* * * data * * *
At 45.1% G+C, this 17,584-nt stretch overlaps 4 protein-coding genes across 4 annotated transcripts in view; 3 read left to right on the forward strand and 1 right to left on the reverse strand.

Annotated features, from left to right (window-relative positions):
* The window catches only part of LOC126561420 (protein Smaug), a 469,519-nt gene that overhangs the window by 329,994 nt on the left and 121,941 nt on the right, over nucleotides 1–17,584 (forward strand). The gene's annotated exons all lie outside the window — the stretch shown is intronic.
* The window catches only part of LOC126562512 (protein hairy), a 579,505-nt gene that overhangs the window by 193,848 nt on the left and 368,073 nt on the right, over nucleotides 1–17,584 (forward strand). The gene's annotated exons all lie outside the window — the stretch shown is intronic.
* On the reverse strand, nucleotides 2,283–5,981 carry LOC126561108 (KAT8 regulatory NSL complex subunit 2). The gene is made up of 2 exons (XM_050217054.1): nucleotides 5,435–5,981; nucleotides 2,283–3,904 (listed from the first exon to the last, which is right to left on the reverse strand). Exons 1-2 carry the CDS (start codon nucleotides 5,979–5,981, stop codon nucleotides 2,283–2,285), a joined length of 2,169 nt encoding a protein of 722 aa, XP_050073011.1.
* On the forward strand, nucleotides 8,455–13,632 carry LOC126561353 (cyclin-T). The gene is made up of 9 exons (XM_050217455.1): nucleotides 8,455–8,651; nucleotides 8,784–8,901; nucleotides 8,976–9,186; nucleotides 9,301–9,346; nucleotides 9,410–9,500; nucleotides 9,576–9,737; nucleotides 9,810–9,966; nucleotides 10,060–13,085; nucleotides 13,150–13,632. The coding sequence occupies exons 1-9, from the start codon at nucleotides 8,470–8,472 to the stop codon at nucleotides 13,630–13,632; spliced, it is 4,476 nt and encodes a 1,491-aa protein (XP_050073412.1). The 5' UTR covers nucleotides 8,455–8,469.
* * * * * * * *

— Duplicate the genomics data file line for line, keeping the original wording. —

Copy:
At 45.1% G+C, this 17,584-nt stretch overlaps 4 protein-coding genes across 4 annotated transcripts in view; 3 read left to right on the forward strand and 1 right to left on the reverse strand.

Annotated features, from left to right (window-relative positions):
* The window catches only part of LOC126561420 (protein Smaug), a 469,519-nt gene that overhangs the window by 329,994 nt on the left and 121,941 nt on the right, over nucleotides 1–17,584 (forward strand). The gene's annotated exons all lie outside the window — the stretch shown is intronic.
* The window catches only part of LOC126562512 (protein hairy), a 579,505-nt gene that overhangs the window by 193,848 nt on the left and 368,073 nt on the right, over nucleotides 1–17,584 (forward strand). The gene's annotated exons all lie outside the window — the stretch shown is intronic.
* On the reverse strand, nucleotides 2,283–5,981 carry LOC126561108 (KAT8 regulatory NSL complex subunit 2). The gene is made up of 2 exons (XM_050217054.1): nucleotides 5,435–5,981; nucleotides 2,283–3,904 (listed from the first exon to the last, which is right to left on the reverse strand). Exons 1-2 carry the CDS (start codon nucleotides 5,979–5,981, stop codon nucleotides 2,283–2,285), a joined length of 2,169 nt encoding a protein of 722 aa, XP_050073011.1.
* On the forward strand, nucleotides 8,455–13,632 carry LOC126561353 (cyclin-T). The gene is made up of 9 exons (XM_050217455.1): nucleotides 8,455–8,651; nucleotides 8,784–8,901; nucleotides 8,976–9,186; nucleotides 9,301–9,346; nucleotides 9,410–9,500; nucleotides 9,576–9,737; nucleotides 9,810–9,966; nucleotides 10,060–13,085; nucleotides 13,150–13,632. The coding sequence occupies exons 1-9, from the start codon at nucleotides 8,470–8,472 to the stop codon at nucleotides 13,630–13,632; spliced, it is 4,476 nt and encodes a 1,491-aa protein (XP_050073412.1). The 5' UTR covers nucleotides 8,455–8,469.